If you’ve never used Trello before, you’re missing out. I’ve been using it to organize not only my work, but my life in general. Today, I convinced my boss to switch the entire team from Basecamp to Trello - Not only to save our company $3,000 a year but also to make us a more efficient, happier team.

Switching Project Management software is far from a painless experience. It takes time to retrain the team, for the team to adjust their workflow, and to transfer current projects over. If you’re using the PMS to store files, or client info, you’ve got a whole other problem. Despite these hurdles, I believe it will be a smooth transition.

Let’s start off with our current needs. We’re a heavily systematized company, our core product doesn’t range much and for the most part one client isn’t that different from the next. We help client’s film YouTube videos or other content, and then target that content towards their database. We have Account Managers , their assistants, video editors, and copywriters. We designers fill in the gaps, creating the social media, graphics, and hosting blogs/landing pages as needed. There’s also a sales staff, but they’re their entire own thing.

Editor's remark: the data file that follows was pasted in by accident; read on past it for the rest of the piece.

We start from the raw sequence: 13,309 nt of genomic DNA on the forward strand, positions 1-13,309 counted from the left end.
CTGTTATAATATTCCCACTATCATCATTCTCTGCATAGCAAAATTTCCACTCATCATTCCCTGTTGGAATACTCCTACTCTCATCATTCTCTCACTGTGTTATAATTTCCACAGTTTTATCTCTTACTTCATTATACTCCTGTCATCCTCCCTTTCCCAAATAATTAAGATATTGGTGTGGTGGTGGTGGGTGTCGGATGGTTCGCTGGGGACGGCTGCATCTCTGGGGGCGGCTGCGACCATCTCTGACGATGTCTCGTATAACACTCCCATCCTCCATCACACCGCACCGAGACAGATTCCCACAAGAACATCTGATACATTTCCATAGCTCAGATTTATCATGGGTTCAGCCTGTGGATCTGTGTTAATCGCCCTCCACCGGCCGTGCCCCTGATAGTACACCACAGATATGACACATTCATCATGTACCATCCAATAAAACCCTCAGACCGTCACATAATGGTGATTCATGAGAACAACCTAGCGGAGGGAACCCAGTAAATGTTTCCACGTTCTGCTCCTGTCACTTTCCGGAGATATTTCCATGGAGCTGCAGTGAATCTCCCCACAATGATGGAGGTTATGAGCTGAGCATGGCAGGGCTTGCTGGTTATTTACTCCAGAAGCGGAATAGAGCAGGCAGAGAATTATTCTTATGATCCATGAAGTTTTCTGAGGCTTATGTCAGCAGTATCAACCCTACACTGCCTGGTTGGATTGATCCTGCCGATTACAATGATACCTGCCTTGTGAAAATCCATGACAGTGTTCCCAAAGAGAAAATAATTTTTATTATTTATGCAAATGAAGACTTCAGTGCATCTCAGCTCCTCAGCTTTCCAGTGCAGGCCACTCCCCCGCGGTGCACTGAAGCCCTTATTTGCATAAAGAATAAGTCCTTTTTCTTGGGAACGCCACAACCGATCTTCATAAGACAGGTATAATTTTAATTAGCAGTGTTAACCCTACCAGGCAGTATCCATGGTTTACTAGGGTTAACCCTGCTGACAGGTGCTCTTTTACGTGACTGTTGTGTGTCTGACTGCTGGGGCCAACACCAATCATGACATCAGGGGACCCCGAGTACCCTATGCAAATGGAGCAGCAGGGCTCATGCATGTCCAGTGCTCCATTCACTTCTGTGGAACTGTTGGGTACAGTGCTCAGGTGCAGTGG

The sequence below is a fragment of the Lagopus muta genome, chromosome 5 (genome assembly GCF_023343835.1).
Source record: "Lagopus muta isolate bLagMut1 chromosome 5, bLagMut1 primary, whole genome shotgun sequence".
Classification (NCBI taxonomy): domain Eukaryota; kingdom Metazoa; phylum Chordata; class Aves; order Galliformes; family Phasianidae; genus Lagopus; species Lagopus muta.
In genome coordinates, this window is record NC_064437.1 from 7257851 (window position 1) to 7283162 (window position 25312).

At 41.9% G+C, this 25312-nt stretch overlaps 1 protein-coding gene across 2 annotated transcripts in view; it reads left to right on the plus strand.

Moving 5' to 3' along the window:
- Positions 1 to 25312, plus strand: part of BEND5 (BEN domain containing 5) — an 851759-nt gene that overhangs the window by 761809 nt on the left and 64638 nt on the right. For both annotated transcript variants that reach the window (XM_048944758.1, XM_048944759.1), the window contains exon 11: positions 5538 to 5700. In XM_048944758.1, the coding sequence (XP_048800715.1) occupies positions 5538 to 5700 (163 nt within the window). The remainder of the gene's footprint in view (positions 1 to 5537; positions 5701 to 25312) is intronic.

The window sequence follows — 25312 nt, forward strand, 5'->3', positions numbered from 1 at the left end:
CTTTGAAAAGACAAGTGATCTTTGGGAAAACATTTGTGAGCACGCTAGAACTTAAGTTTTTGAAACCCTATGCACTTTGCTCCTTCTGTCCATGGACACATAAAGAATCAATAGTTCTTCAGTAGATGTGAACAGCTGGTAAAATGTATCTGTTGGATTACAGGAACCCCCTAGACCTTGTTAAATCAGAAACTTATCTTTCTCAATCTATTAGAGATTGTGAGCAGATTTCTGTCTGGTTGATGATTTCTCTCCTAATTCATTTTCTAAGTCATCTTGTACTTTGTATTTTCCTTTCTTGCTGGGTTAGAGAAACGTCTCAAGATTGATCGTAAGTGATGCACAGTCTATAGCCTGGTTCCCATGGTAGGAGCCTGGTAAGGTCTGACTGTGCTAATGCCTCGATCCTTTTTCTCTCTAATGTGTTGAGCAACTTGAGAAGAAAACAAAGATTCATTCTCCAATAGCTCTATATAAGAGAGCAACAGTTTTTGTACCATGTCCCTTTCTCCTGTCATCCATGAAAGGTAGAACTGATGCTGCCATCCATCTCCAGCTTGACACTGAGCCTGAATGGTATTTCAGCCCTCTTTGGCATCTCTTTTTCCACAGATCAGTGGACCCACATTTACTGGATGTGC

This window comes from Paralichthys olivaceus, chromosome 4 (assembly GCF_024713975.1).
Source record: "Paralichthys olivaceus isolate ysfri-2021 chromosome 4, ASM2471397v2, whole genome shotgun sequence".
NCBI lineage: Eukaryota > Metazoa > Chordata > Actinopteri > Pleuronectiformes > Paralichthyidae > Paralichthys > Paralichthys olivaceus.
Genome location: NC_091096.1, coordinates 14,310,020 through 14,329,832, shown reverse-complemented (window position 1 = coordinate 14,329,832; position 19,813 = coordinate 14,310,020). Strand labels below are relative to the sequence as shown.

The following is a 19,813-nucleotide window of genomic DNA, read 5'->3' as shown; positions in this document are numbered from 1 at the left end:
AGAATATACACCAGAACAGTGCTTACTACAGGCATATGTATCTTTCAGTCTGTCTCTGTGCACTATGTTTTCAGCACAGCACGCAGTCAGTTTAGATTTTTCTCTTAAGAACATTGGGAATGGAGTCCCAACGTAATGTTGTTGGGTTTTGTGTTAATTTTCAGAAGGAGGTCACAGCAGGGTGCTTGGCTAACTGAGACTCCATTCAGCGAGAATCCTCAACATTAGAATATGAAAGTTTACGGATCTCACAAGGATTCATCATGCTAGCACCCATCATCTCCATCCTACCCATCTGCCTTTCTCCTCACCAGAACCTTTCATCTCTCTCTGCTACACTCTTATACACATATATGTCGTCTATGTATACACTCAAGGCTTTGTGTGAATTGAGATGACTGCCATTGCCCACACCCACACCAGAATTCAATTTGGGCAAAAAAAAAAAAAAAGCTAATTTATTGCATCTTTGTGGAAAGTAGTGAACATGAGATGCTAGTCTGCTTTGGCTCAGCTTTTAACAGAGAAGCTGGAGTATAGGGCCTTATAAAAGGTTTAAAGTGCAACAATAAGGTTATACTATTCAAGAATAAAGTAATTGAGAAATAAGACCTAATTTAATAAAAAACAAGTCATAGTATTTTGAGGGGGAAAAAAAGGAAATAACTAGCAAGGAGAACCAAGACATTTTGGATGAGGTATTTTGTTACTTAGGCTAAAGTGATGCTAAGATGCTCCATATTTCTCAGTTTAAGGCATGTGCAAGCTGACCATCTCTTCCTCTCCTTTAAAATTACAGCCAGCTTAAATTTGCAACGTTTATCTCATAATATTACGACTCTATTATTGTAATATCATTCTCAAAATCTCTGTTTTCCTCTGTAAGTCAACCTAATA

Everything has a standards check, and we have 360 clients bidding for our time. It can get pretty overwhelming, and as soon as the company started to scale up, I knew we’d have to abandon email as quickly as possible. That’s where Basecamp came in. It’s extremely popular, and although it did not end up suiting our needs, it is a mature and capable platform. Things are sorted into Projects, those projects have checklists, discussions, files, and a calendar. Basecamp really shines when it comes to Client participation. You can choose what they see, and if they get notified. The Client can also upload content to the project, and take part in the discussions surrounding the projects goals and scope. The sad thing was that we really struggled to get any of our clients to use it, and even if they did they quickly fell back to email. Any employee also had anywhere from 50 - 150 projects at a time. They all generated email notifications, and our inbox never did settle down. It’s been a mess.

About a year ago, a friend suggested Trello to manage small personal project. I had been using gmail tasks, wundlerlist, then google keep, and nothing was working for me. They were easy to ignore, and they seem to pile up with not end in sight. I was instantly hooked. The ability to drag an item from one area into another made total sense to me. I could visualize where I was, and how far I had to go. Sections of the website build had their own checklists and I could label them to clarify what chunk needed design, markup, styling, and javascript functionality. I could move them accross stages, from conception to implementation, to review, to complete.